St. Denis and Fr. Serdieu

1,755 years ago today, the missionary bishop of pagan Paris was beheaded on Montmartre during the persecution of Diocletian.

In Shakespeare’s Henry V, the king prays to St. Denis for help in speaking French. Considering Fr. Seridieu’s imminent arrival here,* we might want to do the same. St. Denis, ‘be our speed’ in giving Father a warm welcome and a good time with us.

Stunning statue of St. Denis in Virginia Museum of Fine Art
Stunning statue of Saint Denis in Virginia Museum of Fine Arts

…We pray. We say our Our Fathers. We pray the Holy Mass. We believe that the omnipotent Lord hears our prayers through Christ our High Priest.

And He cares. God’s heart is moved by our prayers. We do not waste our time or energy by praying. To the contrary, prayer is the most prudent of all deeds.

But we learn from the wisdom of the saints what we can legitimately pray for. St. Denis and his companions “disdained prosperity in this world.” I can’t legitimately pray a novena to get a Lexus.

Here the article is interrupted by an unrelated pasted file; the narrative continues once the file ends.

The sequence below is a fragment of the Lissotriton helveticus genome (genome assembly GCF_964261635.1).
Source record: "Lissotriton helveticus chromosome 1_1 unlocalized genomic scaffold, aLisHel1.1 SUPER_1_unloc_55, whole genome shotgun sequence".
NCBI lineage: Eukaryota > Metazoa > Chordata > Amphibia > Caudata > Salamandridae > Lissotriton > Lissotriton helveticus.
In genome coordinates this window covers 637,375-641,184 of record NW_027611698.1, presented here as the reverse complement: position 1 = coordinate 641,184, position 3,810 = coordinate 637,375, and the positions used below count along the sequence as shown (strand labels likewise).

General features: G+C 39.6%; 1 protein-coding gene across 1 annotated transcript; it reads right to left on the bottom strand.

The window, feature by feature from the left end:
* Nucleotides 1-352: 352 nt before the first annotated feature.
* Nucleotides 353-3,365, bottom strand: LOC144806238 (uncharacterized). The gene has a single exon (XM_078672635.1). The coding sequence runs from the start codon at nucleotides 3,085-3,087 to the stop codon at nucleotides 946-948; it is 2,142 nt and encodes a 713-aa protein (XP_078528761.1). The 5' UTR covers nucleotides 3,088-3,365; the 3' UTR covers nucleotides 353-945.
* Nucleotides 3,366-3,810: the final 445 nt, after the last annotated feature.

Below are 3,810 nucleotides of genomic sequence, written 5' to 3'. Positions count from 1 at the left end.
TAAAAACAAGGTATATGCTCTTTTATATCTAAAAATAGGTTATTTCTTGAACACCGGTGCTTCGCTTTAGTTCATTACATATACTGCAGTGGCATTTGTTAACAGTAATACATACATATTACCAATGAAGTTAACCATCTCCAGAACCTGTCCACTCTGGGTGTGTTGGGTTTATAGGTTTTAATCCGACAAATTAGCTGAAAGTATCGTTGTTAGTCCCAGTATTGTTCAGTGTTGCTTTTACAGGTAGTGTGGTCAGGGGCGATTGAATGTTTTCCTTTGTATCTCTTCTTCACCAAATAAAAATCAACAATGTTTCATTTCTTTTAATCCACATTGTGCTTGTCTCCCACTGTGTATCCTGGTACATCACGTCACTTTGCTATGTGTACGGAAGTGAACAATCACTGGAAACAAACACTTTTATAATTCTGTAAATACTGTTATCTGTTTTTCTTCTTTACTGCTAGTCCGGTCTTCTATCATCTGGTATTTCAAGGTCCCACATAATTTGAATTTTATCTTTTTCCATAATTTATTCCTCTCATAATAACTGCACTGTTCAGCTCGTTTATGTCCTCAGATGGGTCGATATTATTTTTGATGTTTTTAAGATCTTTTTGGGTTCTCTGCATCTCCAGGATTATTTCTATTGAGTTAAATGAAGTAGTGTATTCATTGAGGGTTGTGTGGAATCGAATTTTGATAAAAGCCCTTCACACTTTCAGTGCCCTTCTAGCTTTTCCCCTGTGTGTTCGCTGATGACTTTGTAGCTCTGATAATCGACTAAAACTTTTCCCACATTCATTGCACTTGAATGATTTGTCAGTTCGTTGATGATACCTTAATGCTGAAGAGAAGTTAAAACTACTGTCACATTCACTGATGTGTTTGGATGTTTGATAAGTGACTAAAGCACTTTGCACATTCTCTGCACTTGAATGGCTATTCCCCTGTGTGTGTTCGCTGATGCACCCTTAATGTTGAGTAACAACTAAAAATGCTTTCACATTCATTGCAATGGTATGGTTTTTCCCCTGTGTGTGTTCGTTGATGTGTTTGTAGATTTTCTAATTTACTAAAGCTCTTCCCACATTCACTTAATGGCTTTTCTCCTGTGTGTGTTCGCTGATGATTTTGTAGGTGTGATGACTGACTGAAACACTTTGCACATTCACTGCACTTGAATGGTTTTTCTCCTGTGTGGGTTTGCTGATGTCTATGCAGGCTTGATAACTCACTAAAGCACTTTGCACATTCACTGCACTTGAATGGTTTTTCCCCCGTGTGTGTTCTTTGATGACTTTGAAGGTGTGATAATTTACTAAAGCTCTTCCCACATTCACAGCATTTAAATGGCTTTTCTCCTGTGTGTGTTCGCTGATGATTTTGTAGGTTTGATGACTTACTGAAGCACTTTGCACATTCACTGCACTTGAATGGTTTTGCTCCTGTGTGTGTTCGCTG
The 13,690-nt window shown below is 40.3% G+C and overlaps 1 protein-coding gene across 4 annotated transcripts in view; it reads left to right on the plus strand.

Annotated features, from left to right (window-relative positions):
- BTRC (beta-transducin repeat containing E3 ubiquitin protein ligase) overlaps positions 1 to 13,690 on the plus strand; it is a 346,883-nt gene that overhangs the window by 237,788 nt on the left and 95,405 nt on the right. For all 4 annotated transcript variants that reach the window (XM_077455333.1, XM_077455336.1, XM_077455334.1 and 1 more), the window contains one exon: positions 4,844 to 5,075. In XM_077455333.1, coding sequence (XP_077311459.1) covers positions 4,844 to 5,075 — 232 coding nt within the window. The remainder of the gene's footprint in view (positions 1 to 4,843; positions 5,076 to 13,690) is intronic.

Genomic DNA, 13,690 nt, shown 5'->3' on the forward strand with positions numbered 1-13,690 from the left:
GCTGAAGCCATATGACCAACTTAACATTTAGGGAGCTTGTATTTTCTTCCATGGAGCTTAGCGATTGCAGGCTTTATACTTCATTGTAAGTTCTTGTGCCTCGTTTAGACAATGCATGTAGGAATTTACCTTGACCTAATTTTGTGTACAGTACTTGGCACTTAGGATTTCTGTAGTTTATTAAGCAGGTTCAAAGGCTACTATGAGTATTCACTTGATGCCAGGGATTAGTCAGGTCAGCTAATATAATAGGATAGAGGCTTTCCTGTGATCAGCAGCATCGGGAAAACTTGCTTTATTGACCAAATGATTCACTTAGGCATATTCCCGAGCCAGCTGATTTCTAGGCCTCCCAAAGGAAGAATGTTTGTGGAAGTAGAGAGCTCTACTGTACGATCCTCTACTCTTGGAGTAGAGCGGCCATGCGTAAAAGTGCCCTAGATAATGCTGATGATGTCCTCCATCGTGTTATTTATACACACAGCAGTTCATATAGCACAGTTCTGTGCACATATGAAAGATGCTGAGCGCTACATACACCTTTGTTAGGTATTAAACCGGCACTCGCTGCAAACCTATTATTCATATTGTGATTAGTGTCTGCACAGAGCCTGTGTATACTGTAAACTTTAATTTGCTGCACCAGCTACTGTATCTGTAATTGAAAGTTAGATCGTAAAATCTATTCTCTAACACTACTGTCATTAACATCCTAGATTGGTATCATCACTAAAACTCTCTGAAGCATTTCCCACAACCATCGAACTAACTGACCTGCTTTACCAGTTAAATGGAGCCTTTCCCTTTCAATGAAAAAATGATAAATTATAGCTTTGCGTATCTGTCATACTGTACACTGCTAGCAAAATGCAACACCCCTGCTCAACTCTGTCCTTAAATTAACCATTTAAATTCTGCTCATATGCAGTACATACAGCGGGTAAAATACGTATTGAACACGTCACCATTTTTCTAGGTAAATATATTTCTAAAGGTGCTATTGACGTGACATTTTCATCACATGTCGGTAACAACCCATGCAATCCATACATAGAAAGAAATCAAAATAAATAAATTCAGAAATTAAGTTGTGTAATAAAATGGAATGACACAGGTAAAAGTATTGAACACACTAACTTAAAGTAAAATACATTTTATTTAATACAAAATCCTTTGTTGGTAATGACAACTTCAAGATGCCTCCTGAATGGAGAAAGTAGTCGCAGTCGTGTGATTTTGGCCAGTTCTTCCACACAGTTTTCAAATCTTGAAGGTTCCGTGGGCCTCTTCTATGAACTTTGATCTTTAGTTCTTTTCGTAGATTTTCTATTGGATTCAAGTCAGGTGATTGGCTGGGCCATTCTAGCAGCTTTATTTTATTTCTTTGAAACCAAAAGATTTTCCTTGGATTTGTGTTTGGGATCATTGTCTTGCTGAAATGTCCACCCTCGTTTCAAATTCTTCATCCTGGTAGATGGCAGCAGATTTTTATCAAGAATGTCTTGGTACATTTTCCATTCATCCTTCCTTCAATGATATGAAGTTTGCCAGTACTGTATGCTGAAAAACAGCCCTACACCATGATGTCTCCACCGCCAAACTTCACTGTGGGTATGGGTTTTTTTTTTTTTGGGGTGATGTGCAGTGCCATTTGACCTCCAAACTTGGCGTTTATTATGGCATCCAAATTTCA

No. We pray for mercy. We pray for the Kingdom of God to come. We pray that God’s will be done. We want to be happy, yes. But we know that our true happiness lies beyond our present view; it lies in an unknown realm. Most of us don’t know what life is like in Haiti. Fr. Serdieu can teach us a little bit about it. But what we don’t know about life in Haiti is nothing compared to what we don’t know about life in heaven. Life in Haiti is very close to our experience, compared to life in heaven.

The saints have reached that realm of our true happiness. They know all about it. And so they pray for us.

Be our speed, St. Denis! Be our speed, holy saints of God! Pray that we might receive the divine grace to step forward today with patient love and kindness.

* Pastor of our sister parish in Trianon, Haiti!

One thought on “St. Denis and Fr. Serdieu

  1. Father Mark,

    Ste. “Denny” (that’s how it’s pronounced, honest): now there’s a guy who really lost his head when he fell in love with Jesus Christ.

    A legend recorded in the 9th century recounts that Denis was beheaded on Montmartre and that his decapitated corpse carried his head to the area northeast of Paris where the Benedictine abbey of St. Denis was founded. [ ]. And, his name is taken from the Latin, Dionysius.

    In God we trust.



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